Residents across Bracknell have reported swarms of flying ants today.

In recent weeks, people have spotted millions of the critters take to the sky and they're not sure why?

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The Natural History Museum said the winged ants appear at different times around the country and local weather conditions are critical for the coordination of swarming activity.

Judging by social media today, it appears the flying ants have made a return in parts of Berkshire

Closer to home in Bracknell Forest and Ascot, there have been numerous reports of the bugs making themselves known.

Dozens of people responded to a post on a community Facebook page asking whether anyone in Ascot had spotted them.

Nicola Jones said: "So today I've noticed some rather large ants walking around the patio.... So I watched those with wings for a few seconds..... It would seem flying ants are back but this time they land, decide they like the place and pull off their wings..."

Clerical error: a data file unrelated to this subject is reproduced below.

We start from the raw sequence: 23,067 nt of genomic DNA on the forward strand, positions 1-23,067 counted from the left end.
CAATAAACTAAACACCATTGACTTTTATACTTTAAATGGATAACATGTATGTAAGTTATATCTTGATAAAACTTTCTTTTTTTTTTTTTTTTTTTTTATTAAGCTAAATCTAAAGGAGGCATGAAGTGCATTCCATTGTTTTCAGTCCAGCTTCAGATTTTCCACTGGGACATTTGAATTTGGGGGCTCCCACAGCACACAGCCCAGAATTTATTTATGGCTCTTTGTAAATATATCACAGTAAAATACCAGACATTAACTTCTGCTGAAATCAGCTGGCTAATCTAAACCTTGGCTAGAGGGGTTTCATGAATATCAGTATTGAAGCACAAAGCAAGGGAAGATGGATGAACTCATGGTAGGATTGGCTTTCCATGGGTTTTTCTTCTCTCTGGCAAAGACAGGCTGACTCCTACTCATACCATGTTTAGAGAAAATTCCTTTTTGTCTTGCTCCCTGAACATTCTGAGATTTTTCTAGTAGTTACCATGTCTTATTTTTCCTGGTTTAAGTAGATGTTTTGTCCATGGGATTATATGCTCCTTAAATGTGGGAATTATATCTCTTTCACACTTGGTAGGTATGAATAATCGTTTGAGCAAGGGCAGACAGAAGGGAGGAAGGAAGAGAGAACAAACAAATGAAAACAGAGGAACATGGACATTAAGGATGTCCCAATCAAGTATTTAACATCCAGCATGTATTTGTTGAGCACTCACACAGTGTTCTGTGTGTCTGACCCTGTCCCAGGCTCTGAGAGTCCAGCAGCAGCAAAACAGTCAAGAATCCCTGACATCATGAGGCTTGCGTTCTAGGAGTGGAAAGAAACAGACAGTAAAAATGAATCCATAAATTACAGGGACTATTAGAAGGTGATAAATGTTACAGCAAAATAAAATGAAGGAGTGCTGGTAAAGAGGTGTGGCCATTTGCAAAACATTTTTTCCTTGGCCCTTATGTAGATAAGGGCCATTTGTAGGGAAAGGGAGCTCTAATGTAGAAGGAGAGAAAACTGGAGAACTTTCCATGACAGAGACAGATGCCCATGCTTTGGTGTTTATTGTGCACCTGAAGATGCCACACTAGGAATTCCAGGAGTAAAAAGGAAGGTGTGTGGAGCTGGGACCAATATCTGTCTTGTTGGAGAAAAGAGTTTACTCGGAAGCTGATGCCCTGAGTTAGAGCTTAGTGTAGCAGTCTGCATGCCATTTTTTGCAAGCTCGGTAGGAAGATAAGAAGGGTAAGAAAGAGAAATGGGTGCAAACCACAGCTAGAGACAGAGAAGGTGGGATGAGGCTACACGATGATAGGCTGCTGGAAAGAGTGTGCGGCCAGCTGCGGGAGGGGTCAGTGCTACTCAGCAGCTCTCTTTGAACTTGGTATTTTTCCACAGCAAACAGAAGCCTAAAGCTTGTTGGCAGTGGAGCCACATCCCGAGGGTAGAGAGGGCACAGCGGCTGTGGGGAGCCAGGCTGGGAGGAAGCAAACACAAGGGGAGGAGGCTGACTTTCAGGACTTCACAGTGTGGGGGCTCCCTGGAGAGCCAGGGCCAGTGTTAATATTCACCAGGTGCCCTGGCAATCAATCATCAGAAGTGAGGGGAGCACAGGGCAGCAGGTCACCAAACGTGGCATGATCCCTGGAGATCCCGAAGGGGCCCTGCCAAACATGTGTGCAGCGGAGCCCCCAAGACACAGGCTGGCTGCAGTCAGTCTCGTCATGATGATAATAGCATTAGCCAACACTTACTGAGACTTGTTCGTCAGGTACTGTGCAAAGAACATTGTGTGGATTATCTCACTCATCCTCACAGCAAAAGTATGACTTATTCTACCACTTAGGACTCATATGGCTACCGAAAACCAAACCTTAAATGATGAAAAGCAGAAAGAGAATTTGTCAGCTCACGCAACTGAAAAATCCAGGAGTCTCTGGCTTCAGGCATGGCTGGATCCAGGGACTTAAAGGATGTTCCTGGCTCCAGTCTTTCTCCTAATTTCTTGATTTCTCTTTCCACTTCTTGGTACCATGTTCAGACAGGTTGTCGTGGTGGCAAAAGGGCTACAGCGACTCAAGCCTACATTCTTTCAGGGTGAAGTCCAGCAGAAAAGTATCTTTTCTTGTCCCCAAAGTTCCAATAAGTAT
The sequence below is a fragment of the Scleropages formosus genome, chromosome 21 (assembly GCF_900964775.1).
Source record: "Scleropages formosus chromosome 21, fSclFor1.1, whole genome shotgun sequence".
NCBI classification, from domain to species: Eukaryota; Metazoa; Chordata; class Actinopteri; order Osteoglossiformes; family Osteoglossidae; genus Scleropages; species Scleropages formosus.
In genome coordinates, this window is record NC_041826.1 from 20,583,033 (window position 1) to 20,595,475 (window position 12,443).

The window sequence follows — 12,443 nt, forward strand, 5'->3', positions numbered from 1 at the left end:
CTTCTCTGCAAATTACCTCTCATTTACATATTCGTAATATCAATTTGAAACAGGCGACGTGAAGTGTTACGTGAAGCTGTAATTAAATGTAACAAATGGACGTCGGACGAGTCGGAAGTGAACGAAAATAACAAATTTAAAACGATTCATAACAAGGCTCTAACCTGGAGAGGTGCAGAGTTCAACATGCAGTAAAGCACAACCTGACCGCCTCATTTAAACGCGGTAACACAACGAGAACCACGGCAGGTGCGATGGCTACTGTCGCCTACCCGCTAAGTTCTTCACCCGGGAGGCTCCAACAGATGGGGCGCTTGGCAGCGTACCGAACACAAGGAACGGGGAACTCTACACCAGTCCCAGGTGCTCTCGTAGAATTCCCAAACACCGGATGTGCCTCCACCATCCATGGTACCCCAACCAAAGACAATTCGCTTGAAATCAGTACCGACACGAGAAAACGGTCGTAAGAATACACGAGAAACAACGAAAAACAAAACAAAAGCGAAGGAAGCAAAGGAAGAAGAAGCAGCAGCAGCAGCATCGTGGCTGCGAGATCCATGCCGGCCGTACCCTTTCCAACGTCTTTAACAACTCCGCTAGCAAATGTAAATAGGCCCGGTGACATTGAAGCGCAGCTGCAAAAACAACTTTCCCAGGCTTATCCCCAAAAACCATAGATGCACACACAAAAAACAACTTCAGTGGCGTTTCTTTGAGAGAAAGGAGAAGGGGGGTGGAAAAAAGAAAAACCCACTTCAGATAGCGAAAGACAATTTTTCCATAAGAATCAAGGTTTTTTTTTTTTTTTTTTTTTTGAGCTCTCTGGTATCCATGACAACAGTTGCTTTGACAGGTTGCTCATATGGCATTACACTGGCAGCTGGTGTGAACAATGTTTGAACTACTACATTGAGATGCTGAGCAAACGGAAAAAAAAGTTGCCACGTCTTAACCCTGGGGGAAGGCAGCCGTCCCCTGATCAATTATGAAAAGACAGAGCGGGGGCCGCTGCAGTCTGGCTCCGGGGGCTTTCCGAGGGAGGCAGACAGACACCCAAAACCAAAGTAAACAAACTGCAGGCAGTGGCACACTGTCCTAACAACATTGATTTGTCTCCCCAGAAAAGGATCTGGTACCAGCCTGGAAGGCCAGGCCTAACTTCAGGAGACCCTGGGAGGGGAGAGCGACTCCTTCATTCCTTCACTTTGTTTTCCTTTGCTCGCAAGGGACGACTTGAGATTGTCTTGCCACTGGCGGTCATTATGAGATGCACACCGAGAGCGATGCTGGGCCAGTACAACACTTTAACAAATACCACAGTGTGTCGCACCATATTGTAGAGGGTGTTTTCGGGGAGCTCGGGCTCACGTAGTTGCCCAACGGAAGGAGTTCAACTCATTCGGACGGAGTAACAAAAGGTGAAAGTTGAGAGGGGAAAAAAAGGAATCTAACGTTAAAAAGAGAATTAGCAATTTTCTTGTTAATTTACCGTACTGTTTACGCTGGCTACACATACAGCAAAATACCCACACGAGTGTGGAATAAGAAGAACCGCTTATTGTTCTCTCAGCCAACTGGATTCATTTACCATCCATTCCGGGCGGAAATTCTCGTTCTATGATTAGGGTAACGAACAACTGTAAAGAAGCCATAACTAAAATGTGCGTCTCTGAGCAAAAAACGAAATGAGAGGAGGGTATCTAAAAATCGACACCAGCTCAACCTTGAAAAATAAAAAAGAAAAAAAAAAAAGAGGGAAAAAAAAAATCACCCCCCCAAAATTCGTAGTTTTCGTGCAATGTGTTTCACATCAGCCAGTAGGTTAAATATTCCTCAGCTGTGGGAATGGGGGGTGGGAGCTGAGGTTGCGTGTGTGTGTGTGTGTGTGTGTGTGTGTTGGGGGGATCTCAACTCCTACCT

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Ceri Tolley replied: "I always thought that there was only one day a year that flying ants did their thing but yesterday was the 2nd this year?"

Why is Flying Ant Day a thing?

Flying Ant Day is scientifically referred to as nuptial flight, the phenomena where virgin queens mate with males before starting new colonies.

For humans this basically means a large quantity of ants whizzing around.

The natural event has been described as "early Christmas" for seagulls, who enjoy feasting on the insects.

While it has been dubbed 'Flying Ant Day', a project by the Royal Society of Biology found that the widely held idea is actually a misconception.

Swaming is triggered by the weather and tends to happen in July or August. The study discovered that ants only flew on days when it was warm, not windy and conditions had improved compared to the previous day.